Sulfidogenesis at Low pH by Acidophilic Bacteria and its Potential for the Selective Recovery of Transition Metals from Mine Waters


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Biosulfidogenesis (the generation of hydrogen sulfide by microorganisms) in acidic liquors was investigated using two metabolically-distinct bacteria. One was a novel acidophilic sulfate-reducing bacterium (isolate CL4) that grew at pH 3.0 and above using glycerol as electron donor, and the other was the type strain of Acidithiobacillus ferrooxidans which was grown at pH 2.5 using hydrogen (derived from dissolution of metallic iron) as electron donor and elemental sulfur as electron acceptor. Both bacteria were grown in pH-controlled bioreactors. Isolate CL4 mediated the selective precipitation of zinc in situ, while the At. ferrooxidans bioreactor operated as an off-line system, generating hydrogen sulfide that precipitated copper in a separate reaction vessel. The potential of using acidophilic sulfidogens for the selective recovery of metals from acidic waste streams is discussed.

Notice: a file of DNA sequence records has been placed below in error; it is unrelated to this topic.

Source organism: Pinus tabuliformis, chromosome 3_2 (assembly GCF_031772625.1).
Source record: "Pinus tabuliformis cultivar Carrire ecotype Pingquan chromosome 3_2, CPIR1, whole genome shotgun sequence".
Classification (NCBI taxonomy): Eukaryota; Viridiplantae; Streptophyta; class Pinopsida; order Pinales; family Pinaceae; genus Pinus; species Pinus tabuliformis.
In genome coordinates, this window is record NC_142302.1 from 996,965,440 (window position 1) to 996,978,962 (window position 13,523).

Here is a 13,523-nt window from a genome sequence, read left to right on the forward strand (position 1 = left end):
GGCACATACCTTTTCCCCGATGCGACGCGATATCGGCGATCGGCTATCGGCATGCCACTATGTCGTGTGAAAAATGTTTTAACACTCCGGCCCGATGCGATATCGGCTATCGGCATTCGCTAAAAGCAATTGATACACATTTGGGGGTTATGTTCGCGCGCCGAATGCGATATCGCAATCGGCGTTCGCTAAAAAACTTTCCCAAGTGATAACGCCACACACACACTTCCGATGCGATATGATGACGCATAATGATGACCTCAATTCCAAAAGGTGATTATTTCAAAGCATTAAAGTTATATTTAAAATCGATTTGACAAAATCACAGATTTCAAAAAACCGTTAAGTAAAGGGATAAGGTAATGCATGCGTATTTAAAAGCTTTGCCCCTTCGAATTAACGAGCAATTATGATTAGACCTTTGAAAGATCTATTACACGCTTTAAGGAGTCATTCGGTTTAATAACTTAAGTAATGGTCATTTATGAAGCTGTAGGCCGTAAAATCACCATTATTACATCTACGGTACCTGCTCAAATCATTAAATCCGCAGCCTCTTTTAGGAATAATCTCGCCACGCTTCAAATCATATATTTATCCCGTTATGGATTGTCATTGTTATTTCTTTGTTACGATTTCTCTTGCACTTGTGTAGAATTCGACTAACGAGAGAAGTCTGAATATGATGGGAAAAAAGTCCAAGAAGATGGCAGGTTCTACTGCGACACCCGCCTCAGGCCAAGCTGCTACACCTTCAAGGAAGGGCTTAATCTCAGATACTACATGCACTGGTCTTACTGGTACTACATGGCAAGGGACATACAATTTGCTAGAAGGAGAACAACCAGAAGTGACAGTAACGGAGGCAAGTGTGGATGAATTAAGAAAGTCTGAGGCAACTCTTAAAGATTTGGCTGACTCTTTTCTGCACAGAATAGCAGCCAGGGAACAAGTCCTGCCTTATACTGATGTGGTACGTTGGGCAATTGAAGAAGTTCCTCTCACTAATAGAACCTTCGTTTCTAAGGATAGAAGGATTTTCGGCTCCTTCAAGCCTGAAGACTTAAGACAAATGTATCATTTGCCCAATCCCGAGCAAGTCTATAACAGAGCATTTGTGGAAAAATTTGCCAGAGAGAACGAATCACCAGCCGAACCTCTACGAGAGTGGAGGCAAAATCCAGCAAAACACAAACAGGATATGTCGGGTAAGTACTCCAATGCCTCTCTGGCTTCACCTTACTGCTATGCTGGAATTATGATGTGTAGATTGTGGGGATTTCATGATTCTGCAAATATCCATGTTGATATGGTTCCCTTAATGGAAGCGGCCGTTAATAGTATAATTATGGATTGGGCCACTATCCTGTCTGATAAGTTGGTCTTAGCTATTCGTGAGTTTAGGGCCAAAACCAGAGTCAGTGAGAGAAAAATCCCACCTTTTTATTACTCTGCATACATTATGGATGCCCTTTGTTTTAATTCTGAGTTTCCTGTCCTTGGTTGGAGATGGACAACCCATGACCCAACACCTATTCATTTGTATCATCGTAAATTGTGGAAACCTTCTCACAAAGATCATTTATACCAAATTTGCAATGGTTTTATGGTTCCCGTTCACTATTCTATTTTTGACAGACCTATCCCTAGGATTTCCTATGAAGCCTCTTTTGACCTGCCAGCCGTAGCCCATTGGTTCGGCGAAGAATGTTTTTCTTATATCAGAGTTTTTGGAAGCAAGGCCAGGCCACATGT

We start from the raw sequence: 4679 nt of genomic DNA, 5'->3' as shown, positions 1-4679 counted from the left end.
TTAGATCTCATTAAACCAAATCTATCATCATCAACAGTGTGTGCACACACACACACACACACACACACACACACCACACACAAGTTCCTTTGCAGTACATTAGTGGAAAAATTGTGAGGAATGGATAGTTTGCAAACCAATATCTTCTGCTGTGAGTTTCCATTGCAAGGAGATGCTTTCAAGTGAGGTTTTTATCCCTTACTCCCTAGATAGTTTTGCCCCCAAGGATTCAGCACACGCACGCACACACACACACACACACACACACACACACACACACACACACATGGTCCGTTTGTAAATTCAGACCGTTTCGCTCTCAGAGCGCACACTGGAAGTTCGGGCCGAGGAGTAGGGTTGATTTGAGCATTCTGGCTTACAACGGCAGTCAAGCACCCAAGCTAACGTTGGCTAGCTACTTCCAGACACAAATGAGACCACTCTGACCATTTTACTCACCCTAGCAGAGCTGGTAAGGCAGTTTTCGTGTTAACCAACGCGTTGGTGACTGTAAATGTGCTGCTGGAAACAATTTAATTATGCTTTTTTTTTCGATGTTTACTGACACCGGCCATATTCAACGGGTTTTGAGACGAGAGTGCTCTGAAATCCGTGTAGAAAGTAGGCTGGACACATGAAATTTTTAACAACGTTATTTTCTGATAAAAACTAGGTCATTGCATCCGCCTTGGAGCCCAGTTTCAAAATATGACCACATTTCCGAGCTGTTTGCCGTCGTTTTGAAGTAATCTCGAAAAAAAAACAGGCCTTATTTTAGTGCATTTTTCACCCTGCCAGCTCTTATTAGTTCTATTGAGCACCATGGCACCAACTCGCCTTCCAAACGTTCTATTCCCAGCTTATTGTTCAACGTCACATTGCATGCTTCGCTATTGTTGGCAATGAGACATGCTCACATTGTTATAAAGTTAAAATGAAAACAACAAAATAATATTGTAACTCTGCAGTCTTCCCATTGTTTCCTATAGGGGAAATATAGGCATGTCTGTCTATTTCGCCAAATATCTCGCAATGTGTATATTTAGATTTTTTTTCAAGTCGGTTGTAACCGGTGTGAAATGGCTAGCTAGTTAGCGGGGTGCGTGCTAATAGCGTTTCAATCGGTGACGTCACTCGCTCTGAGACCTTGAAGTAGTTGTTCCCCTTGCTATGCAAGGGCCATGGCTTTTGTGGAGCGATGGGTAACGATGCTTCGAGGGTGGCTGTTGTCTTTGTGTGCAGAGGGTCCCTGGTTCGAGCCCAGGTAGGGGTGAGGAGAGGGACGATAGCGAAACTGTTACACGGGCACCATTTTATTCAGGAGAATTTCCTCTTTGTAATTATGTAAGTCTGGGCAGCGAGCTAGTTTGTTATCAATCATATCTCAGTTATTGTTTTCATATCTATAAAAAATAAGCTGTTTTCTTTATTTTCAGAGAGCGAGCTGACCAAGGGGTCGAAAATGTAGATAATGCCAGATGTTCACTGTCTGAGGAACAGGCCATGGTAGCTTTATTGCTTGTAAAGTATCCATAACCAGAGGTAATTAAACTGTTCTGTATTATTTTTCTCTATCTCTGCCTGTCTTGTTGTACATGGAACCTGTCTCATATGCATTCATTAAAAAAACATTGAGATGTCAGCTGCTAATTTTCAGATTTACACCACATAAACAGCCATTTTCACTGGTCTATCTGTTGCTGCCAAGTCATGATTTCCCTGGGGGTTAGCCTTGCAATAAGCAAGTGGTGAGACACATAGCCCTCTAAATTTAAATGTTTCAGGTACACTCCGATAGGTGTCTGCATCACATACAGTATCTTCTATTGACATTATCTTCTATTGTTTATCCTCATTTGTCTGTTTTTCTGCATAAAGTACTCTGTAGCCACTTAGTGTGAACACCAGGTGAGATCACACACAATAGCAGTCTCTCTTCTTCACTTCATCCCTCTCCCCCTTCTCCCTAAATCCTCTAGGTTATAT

Advanced Materials Research (Volumes 71-73)

Edited by:

Edgardo R. Donati, Marisa R. Viera, Eduardo L. Tavani, María A. Giaveno, Teresa L. Lavalle, Patricia A. Chiacchiarini




D. B. Johnson et al., "Sulfidogenesis at Low pH by Acidophilic Bacteria and its Potential for the Selective Recovery of Transition Metals from Mine Waters", Advanced Materials Research, Vols. 71-73, pp. 693-696, 2009

Online since:

May 2009




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